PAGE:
SpaceX mogul Elon Musk’s dreams of making humans an interplanetary species keep getting bigger—literally, in the case of his immense Falcon Heavy rocket.
Musk’s ambition, which he Tweeted and posted to Instagram recently, is to launch this monster (which is the most superpowered rocket since Saturn V back in the Apollo era) in November. While it is expected to blast off from Pad 39A at NASA’s Kennedy Space Center in Cape Canaveral, Florida, the launch date is still up in the air.
So how massive have Musk’s prospects grown this time? If Saturn V needed then-unprecedented power just to get astronauts to the moon, Mars missions will demand something almost unreal. Enter the SpaceX Falcon Heavy. This rocket is 230 feet tall and can fly payloads of up to 60 tons into low-Earth orbit and still shoot into a geostationary transfer orbit with up to 24 tons. It’s basically the next phase of Falcon 9 with a tremendous power boost.
However huge the Falcon Heavy is, it’s reusable like the smaller Falcon 9 rocket it was based off of — able to land its first phase back on Earth for future flights after launching into orbit. Falcon Heavy will actually be using two recycled Falcon 9 first stages, each powered by 27 Merlin engines, to take off. That’s 190,000 lb-ft of thrust at launch, which will only increase with the decrease in atmospheric density as it breaks through higher altitudes. Its second stage mirrors Falcon 9’s by using just one Merlin. Integrating all these boosters into this leviathan rocket turned out to be a challenge just as enormous.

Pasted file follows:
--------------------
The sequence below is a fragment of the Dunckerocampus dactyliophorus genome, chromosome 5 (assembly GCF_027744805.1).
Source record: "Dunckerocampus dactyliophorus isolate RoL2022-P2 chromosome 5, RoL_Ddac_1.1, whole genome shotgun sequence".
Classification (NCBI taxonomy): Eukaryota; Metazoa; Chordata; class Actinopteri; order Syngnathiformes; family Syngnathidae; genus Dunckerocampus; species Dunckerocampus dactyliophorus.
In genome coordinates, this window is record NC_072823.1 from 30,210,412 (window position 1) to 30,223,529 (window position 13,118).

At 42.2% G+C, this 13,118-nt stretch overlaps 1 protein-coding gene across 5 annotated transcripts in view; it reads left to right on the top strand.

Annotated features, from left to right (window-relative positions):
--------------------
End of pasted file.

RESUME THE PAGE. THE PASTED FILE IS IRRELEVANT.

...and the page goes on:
Musk wasn’t always so confident that Falcon Heavy would make it to space so soon. He admitted that the rocket’s design process proved much more difficult than he expected. Even after SpaceX successfully static-fired the first core stage, a modified Falcon 9 core, in May, he remained doubtful about its chances of making it into orbit when he voiced his concerns at the International Space Station Research and Development conference last month.
"I hope it makes it far enough away from the pad that it does not cause pad damage,” Musk said. "I would consider even that a win, to be honest.”
Now Musk feels that despite the difficulties encountered in its design and anxieties about that first blastoff, the launch will be a spectacle—and the Falcon Heavy a giant in the space industry.
(via NBC Mach)